Dealing with Mouth Joint Pain: Symptoms, Diagnosis and Treatment
Mouth joint pain is often related to TMJ disorder. If you experience several of the symptoms listed below, a trip to your dentist should be at the top of your priority list.
Common Symptoms Include:
- Swelling on one side of the face
- You experience pain or tenderness whenever you chew, speak or open your mouth wide. The pain will typically be around the jaw joint area, neck and shoulders.
- You are unable to open your mouth wide without feeling discomfort or pain in your jaw.
- Whenever you open and close your mouth you hear a clicking, popping, or grating sound.
- Experience trouble with chewing food. It’ll almost feel like your upper jaw and lower jaw are nor properly aligned. TMJD is often accompanied by a sudden uncomfortable bite.
- You may be unable to open or close your mouth. This happens when your jaws are stuck. They are locked in one position, making opening or closing the mouth impossible.
- Pain in the neck, ear, upper shoulder is also common in people who suffer from TMJD. Some people also report feeling dizzy, having hearing problems and hearing ringing in the ears.
While TMJD is often temporary, for some people it can last for years. To reduce the risks of having to live with this for a long time, schedule an appointment with your dentist. They will talk to you about your symptoms, assess the range of motion in your jaw and press on areas around your jaw. If they believe that there is a problem, they may ask you to get an X-ray, a CT scan or an MRI.
Things You Can Do to Alleviate Pain When Practicing Oral Hygiene
Basic oral hygiene involves things like flossing, brushing your teeth, and getting routine dental cleanings. For people suffering from TMJD, these simple tasks can be really panful. The simple act of opening their mouths a tad too wide can be sufficient to cause a wave of unbearable pain.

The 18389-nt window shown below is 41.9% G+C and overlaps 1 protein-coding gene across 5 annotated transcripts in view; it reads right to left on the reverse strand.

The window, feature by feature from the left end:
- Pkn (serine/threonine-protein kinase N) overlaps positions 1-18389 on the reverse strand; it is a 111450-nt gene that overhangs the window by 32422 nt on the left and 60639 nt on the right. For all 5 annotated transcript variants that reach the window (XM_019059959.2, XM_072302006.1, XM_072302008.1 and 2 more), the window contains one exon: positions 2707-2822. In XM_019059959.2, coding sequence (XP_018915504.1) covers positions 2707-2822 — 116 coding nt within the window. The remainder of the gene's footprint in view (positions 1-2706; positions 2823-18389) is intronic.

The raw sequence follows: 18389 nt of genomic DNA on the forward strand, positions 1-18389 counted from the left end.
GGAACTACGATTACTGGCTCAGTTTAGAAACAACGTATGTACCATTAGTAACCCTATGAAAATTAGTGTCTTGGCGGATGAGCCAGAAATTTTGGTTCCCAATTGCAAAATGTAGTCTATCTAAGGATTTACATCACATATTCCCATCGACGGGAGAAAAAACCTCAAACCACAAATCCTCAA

But there are a number of things you can do to reduce the pain to make caring for your teeth and gums easier, a few of which are listed below:
- Swapping your old toothbrush for a new one that has soft bristles. Electric toothbrushes can also be less painful to use.
- If it’s too hard to floss your teeth regular dental floss, get a rubber tip stimulator or a water flosser. It will make flossing less painful.
- An antiseptic mouth rinse can help in fighting bad breath, plaque, and gingivitis. If it’s too painful to open your mouth wide to clean it properly, considering adding an antiseptic mouth rinse to your daily dental care regimen.
- After any dental procedure, apply ice or heat on the side of the face that’s sensitive.
- Ask your dentist for advice on how best to brush your teeth and remove plaque.
There Are Several Things that Your Doctor May Recommend:
- Prescribing mouth guards to prevent teeth grinding and jaw clenching
- Prescribing mouth guards to help realign your jaw
- Over-the-counter pain relievers such as ibuprofen and acetaminophen.
- Prescribing muscle relaxers for severe pain.
- Apply warm towels or ice to the area of the face that’s sensitive
- Adopting stress-relief techniques. (The more stressed out or anxious you are, the higher the chances of there being tension in your jaw.)
- Scheduling an acupuncture session. Acupuncture is believed to be helpful in relieving pressure in localized areas of the body and might be able to relive pin in the affected area.
- Avoid resting your chin on your hand.
- Avoid holding the phone between your shoulder and ear.
- Maintain good posture at all times to reduce neck and facial pain.
- Be careful with your jaw when yawning and chewing. The more extreme the movement, the more it’ll hurt.
- Yelling and singing are also completely off the table.
- Keeping your teeth apart can relieve pressure in the jaw. Whenever you feel your jaw getting too tensed, slightly separate your upper jaw and lower jaw so that your teeth are not touching (without actually having to open your mouth). Doing this several times during the day can even delay the onset of pain.
- You can also keep your upper jaw and lower jaw apart by putting your tongue between your teeth. Doing that during the day will stop you from clenching or grinding.
- Physical therapy or massage to help loosen up your jaw.
Exercises for the Jaw
Your doctor may also recommend a list of exercises that you can do at home. While it’s not exactly clear how these exercises can offer pain relief, they’re believed to help relax, stretch and strengthen the jaw muscles. These exercises can also ease pain by increasing jaw mobility and mouth opening range. A reduction in jaw clicking is also often observed in patients who have done the exercises on a regular basis. They also promote jaw healing in people with TMJ disc displacement.